Changes ahead?

In recent years, at least two legislative proposals would affect the tax consequences of FCA litigation and similar matters. The Stop Deducting Damages Act of 2013, H.R. 3445, would amend Sec. 162(f) to deny a deduction for both compensatory and punitive damages related to any judgment or settlement of any action against a government. In addition, if the taxpayer’s punitive damages are paid by an insurance provider or otherwise, that amount must be included in the taxpayer’s gross income.

The Truth in Settlements Act of 2014, S. 1898, would require public disclosure of certain settlement agreements. The “covered settlement agreements” are ones entered into by an executive agency for alleged violation of federal civil or criminal law with a payment owed of $1 million or more by a nonfederal person (i.e., not an entity within the federal government). The information for disclosure includes the names of the parties, a description of the claims settled, the amount owed, and how much is “expressly specified” under the agreement as not tax-deductible. Co-sponsors of this bipartisan proposal, Sens. Elizabeth Warren, D-Mass., and Tom Coburn, R-Okla., state that the goal is increased transparency (Warren press release of 1/8/14).

In 2005, the U.S. Government Accountability Office (GAO) released a report on civil settlements, deductibility, and whether the agencies involved shared information with the IRS. The GAO found that the IRS does not receive information from the four federal agencies with the largest settlements (Environmental Protection Agency, the SEC, DOJ, and the U.S. Department of Health and Human Services). The GAO recommended that the IRS work with agencies to find a way to cost-effectively obtain information on civil settlements in a manner that would aid in the correct tax treatment of the payments. The IRS agreed with the recommendation (GAO, Systematic Information Sharing Would Help IRS Determine the Deductibility of Civil Settlement Payments, GAO-05-747 (9/15/05)).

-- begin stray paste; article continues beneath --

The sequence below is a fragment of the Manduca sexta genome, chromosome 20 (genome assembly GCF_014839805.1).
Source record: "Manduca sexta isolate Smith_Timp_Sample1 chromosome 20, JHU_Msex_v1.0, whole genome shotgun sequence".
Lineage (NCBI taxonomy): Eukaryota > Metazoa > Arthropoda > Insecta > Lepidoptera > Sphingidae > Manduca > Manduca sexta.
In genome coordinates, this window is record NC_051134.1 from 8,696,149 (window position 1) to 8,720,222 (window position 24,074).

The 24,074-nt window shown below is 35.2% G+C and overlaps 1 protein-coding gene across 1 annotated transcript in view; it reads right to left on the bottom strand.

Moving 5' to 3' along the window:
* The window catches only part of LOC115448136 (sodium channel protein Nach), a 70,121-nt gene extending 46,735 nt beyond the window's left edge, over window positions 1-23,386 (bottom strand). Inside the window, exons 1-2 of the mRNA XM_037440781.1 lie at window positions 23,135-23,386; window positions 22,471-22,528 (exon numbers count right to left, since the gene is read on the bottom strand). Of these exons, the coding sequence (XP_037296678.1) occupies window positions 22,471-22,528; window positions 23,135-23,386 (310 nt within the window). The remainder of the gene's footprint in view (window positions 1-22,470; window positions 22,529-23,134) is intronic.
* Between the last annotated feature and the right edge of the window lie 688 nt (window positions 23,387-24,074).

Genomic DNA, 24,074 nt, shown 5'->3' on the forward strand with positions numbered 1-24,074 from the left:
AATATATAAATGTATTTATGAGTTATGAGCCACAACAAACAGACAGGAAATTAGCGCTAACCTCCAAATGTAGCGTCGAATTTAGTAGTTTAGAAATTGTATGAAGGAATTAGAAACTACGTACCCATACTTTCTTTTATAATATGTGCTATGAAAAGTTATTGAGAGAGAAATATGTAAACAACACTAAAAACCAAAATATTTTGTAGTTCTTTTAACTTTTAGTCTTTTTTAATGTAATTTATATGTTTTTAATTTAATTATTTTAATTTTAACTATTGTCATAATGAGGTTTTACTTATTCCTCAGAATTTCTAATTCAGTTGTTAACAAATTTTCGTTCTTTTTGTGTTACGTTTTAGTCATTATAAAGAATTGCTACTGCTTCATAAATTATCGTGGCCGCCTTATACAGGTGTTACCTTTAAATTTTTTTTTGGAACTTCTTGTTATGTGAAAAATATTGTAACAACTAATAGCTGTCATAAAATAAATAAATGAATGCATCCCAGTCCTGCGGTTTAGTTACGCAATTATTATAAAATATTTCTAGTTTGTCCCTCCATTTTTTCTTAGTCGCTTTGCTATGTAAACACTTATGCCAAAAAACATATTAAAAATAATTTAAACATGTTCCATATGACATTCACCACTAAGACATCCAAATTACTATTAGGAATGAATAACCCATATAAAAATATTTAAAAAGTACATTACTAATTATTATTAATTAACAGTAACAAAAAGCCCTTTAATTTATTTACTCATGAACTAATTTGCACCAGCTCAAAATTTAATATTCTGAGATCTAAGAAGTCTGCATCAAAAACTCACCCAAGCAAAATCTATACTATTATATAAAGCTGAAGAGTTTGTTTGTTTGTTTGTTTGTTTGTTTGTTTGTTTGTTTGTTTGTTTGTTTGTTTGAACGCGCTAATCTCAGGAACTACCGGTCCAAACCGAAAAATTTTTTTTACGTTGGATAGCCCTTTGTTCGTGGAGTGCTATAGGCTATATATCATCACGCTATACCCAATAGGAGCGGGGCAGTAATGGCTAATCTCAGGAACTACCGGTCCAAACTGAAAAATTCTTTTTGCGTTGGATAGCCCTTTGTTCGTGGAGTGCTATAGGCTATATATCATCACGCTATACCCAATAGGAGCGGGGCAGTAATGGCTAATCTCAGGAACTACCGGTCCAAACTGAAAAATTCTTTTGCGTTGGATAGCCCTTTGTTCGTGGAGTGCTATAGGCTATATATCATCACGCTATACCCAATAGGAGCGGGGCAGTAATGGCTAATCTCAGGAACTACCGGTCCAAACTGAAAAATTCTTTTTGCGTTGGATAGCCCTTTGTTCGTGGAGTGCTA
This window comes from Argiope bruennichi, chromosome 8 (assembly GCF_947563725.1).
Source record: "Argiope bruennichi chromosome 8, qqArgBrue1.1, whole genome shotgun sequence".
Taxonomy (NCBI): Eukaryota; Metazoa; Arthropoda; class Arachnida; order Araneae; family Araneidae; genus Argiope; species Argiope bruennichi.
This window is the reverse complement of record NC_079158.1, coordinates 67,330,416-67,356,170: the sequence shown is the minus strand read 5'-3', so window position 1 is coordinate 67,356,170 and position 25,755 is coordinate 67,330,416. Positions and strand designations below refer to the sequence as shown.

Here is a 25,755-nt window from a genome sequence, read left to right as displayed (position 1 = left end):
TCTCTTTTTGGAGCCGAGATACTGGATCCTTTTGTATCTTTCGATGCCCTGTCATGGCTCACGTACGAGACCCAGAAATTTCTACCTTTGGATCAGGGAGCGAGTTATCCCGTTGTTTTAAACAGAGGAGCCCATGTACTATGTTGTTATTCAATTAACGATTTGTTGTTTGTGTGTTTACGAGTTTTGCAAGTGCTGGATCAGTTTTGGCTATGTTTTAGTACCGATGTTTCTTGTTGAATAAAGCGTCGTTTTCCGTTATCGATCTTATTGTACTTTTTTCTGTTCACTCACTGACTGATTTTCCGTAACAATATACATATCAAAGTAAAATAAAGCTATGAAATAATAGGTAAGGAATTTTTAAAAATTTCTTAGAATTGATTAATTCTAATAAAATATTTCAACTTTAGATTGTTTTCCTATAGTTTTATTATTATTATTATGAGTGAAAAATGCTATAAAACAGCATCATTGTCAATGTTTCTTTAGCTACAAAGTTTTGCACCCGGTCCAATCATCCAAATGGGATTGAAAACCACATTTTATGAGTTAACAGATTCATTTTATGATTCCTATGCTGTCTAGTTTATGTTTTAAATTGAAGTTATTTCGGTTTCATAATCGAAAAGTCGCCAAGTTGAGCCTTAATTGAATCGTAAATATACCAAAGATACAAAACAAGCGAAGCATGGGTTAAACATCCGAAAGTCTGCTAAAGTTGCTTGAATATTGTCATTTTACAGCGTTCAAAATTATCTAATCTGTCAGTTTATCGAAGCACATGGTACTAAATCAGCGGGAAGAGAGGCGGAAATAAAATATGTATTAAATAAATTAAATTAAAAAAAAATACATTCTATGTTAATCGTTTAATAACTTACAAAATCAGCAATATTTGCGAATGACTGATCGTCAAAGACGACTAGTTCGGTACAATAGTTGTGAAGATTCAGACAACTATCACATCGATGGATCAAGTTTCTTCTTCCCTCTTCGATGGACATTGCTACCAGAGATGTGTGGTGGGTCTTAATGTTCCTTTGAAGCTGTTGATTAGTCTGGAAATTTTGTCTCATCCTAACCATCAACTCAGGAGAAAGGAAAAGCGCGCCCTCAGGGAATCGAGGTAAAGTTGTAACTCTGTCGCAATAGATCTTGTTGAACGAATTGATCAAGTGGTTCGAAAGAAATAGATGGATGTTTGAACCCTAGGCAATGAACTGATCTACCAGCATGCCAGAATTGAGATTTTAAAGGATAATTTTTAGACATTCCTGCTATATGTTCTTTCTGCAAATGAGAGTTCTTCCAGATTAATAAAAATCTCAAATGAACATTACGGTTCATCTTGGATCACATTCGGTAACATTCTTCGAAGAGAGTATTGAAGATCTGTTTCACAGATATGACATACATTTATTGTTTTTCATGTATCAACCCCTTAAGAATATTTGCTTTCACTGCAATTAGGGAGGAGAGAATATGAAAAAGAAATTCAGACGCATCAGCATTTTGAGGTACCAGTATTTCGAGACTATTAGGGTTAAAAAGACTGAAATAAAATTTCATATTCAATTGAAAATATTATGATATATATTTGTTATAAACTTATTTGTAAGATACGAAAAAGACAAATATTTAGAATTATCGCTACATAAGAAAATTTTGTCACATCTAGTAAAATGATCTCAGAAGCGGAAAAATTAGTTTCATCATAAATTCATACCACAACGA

Sens. Max Baucus, D-Mont., and Chuck Grassley, R-Iowa, responded favorably to the GAO report, noting the need to be sure settlement payments are not subsidized by taxpayers through improper tax deductions. Baucus stated: “It is galling that artfully crafted settlement agreements create loopholes that allow wrongdoers to escape the full impact of fines and water down any deterrent effect. It is unacceptable that government agencies routinely do not share settlement information with the IRS so payments and deductions can be monitored” (Senate Finance Committee press release of 10/18/05).

In recent years, DOJ has reported record settlement and judgment amounts including under the FCA (“Justice Department Recovers $3.8 Billion From False Claims Act Cases in Fiscal Year 2013,” press release of 12/20/13). Given the proposals noted here, a desire to broaden the tax base to lower tax rates, and challenges in determining the deductibility of settlements and judgments, perhaps there will be some type of change in the 114th Congress.


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Annette Nellen, Esq., CPA, CGMA, is a tax professor and director of the MST Program at San José State University. She is an active member of the tax sections of the AICPA, ABA, and California State Bar. She is a member of the AICPA Tax Executive Committee and Tax Reform Task Force. She has several reports on tax policy and reform and a blog.